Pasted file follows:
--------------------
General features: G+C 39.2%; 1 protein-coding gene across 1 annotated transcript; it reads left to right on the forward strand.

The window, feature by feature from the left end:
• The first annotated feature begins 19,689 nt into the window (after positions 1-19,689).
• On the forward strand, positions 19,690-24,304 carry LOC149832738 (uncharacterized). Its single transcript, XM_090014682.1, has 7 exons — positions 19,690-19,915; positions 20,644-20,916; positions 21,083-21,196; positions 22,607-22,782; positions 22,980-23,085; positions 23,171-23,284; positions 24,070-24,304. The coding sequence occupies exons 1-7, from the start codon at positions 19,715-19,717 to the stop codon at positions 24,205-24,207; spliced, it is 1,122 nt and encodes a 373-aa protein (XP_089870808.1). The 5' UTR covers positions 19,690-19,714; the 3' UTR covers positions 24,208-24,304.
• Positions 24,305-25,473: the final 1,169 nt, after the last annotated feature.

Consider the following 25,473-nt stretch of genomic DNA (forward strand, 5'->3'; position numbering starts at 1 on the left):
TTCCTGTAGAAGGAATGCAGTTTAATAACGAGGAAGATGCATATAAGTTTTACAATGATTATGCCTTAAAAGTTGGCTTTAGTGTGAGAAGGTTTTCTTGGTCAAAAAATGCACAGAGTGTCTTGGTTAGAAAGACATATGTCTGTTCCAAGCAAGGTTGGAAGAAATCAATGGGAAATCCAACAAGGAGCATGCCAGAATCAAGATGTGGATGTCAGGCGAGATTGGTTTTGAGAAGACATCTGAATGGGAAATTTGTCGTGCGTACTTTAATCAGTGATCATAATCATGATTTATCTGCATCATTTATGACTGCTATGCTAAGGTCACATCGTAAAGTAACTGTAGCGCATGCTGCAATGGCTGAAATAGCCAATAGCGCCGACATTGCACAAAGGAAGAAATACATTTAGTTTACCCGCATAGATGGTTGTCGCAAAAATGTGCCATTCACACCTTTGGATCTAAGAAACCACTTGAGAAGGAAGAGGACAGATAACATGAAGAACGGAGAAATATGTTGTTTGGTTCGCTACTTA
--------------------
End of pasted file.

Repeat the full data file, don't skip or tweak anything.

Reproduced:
General features: G+C 39.2%; 1 protein-coding gene across 1 annotated transcript; it reads left to right on the forward strand.

The window, feature by feature from the left end:
• The first annotated feature begins 19,689 nt into the window (after positions 1-19,689).
• On the forward strand, positions 19,690-24,304 carry LOC149832738 (uncharacterized). Its single transcript, XM_090014682.1, has 7 exons — positions 19,690-19,915; positions 20,644-20,916; positions 21,083-21,196; positions 22,607-22,782; positions 22,980-23,085; positions 23,171-23,284; positions 24,070-24,304. The coding sequence occupies exons 1-7, from the start codon at positions 19,715-19,717 to the stop codon at positions 24,205-24,207; spliced, it is 1,122 nt and encodes a 373-aa protein (XP_089870808.1). The 5' UTR covers positions 19,690-19,714; the 3' UTR covers positions 24,208-24,304.
• Positions 24,305-25,473: the final 1,169 nt, after the last annotated feature.

Consider the following 25,473-nt stretch of genomic DNA (forward strand, 5'->3'; position numbering starts at 1 on the left):
TTCCTGTAGAAGGAATGCAGTTTAATAACGAGGAAGATGCATATAAGTTTTACAATGATTATGCCTTAAAAGTTGGCTTTAGTGTGAGAAGGTTTTCTTGGTCAAAAAATGCACAGAGTGTCTTGGTTAGAAAGACATATGTCTGTTCCAAGCAAGGTTGGAAGAAATCAATGGGAAATCCAACAAGGAGCATGCCAGAATCAAGATGTGGATGTCAGGCGAGATTGGTTTTGAGAAGACATCTGAATGGGAAATTTGTCGTGCGTACTTTAATCAGTGATCATAATCATGATTTATCTGCATCATTTATGACTGCTATGCTAAGGTCACATCGTAAAGTAACTGTAGCGCATGCTGCAATGGCTGAAATAGCCAATAGCGCCGACATTGCACAAAGGAAGAAATACATTTAGTTTACCCGCATAGATGGTTGTCGCAAAAATGTGCCATTCACACCTTTGGATCTAAGAAACCACTTGAGAAGGAAGAGGACAGATAACATGAAGAACGGAGAAATATGTTGTTTGGTTCGCTACTTA